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Nasturtium Officinale Seeds (Watercress Seeds)

Nasturtium Officinale Seeds (Watercress Seeds)
Watercress definitely adds a boost in vitamin C and iron, to sandwiches, omelets, baked fish and fresh salads.
Grouped product items
Product Name Qty
500 Nasturtium Officinale Seeds (Watercress Seeds)
US$1.90
2,000 Nasturtium Officinale Seeds (Watercress Seeds)
US$4.90
10,000 Nasturtium Officinale Seeds (Watercress Seeds)
US$16.00
Availability:In stock
SKU Nasturtium Officinale
Details
Nasturtium officinale, commonly known as watercress, is a perennial, edible aquatic herb that is native to Europe and Asia. It often grows as an annual and is currently a member of the family Brassicaceae. Watercress is botanically related to its less famous relatives, garden cress, mustard and radish ? all noteworthy for their peppery, tangy, zesty, piquant flavor. It definitely adds a boost in vitamin C and iron, to sandwiches, omelets, baked fish and fresh salads. Watercress grows between 15.2cm and 5.7cm high and needs water to grow. Plants grow quickly, developing long stems that bear multiple compound leaves of rich green. From late spring to midsummer, clusters of tiny, white flowers appear at the stem tips. These attract butterflies and bees. Grow watercress in full to partial sun. Plants thrive in rich, sandy or muddy soil with a neutral pH along shallow pond edges, stream edges, or in moist gardens. They tolerate light submersion as long as water is fresh and clean. Watercress may also be grown in containers if the water is kept fresh through consistent repeated changing. Watercress prefers cold water. Leaves are edible raw or cooked. Water cress is mainly used as a garnish or as an addition to salads, the flavour is strong with a characteristic hotness. It has a reputation as a spring tonic, and this is its main season of use, though it can be harvested for most of the year and can give 10 pickings annually. The seed can be sprouted and eaten in salads. The seed is ground into a powder and used as a mustard. Hardiness zone: 3 - 9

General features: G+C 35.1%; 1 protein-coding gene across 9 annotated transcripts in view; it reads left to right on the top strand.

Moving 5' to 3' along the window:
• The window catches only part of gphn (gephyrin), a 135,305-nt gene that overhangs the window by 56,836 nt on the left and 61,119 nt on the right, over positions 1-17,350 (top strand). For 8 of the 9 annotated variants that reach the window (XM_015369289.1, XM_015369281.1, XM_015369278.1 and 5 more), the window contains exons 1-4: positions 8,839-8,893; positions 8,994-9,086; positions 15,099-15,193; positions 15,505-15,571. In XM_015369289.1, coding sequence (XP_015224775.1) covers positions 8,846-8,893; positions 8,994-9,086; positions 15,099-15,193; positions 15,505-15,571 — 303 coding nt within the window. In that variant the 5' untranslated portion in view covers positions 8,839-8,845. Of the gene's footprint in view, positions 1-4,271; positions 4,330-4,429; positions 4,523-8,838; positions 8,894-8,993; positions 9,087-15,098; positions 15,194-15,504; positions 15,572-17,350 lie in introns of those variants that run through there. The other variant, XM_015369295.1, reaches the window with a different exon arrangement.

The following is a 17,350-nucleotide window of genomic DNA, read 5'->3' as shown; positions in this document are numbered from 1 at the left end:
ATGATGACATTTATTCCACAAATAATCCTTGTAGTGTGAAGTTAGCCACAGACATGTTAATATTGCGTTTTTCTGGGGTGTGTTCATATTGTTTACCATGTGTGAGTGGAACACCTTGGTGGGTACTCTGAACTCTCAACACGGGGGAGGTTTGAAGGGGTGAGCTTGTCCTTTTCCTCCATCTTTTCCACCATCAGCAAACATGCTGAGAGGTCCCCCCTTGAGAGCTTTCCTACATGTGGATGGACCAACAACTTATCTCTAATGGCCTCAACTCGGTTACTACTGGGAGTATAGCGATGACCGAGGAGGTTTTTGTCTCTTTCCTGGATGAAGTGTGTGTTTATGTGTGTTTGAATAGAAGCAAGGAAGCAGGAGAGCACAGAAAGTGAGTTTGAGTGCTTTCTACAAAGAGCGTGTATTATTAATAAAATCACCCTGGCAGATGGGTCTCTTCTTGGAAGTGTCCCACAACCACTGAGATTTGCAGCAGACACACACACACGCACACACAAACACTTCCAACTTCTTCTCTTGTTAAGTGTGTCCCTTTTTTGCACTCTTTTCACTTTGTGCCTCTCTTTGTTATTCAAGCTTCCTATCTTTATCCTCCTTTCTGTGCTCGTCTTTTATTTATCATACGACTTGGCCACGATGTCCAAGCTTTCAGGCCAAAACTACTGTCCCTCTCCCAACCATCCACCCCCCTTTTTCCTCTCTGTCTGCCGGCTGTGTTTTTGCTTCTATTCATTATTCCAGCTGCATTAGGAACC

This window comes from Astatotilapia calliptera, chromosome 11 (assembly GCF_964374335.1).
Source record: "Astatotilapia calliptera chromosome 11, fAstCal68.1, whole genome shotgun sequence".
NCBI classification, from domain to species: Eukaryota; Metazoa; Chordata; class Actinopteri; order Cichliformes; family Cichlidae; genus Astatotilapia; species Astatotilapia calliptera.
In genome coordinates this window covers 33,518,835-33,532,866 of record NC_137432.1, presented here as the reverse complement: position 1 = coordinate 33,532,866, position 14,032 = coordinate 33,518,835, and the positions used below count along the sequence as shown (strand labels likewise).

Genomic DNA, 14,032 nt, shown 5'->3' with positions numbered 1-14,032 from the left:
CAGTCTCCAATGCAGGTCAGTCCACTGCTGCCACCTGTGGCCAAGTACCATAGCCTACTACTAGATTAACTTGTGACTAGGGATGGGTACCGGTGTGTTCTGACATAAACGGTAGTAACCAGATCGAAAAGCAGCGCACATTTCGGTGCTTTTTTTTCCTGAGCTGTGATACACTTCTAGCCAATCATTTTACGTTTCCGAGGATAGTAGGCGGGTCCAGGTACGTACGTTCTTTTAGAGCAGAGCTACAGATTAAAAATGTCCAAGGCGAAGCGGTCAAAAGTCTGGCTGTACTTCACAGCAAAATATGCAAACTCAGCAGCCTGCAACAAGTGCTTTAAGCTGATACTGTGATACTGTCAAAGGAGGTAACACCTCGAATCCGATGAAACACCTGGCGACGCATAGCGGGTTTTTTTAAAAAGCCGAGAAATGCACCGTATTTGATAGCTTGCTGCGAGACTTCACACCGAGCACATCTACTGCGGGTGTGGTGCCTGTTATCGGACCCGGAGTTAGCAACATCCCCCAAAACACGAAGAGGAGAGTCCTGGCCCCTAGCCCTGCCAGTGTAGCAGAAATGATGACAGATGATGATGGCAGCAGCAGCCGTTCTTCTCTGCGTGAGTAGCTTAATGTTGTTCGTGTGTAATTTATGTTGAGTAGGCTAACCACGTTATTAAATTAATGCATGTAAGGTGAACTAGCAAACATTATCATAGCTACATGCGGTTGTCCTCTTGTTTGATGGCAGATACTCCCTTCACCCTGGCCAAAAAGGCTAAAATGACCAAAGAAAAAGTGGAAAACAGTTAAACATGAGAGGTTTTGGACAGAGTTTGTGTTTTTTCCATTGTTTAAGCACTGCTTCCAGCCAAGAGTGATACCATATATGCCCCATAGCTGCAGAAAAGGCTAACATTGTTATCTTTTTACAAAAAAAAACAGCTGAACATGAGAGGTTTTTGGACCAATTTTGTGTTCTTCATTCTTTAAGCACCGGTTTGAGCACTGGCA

More Information
More Information
Common name Watercress
Family Brassicaceae
Genus Nasturtium
Species Nasturtium officinale
Therapeutic uses Watercress is very rich in vitamins and minerals, and has long been valued as a food and medicinal plant. Considered a cleansing herb, its high content of vitamin C makes it a remedy that is particularly valuable for chronic illnesses. The leaves are antiscorbutic, depurative, diuretic, expectorant, purgative, hypoglycaemic, odontalgic, stimulant and stomachic. The freshly pressed juice has been used internally and externally in the treatment of chest and kidney complaints, chronic irritations and inflammations of the skin etc. Applied externally, it has a long-standing reputation as an effective hair tonic, helping to promote the growth of thick hair. A poultice of the leaves is said to be an effective treatment for healing glandular tumours or lymphatic swellings. Some caution is advised, excessive use of the plant can lead to stomach upsets.
Germination Sow during spring in a pot immersed to half its depth in water. Germination should take place within a couple of weeks. Prick out seedlings into individual pots whilst they are still small and increase the depth of water gradually until they are submerged. Plant out into a pond in the summer. Cuttings can be taken at any time in the growing season. Virtually any part of the plant, including a single leaf, will form roots if detached from the parent plant. Just put it in a container of water until the roots are well formed and then plant out in shallow water.
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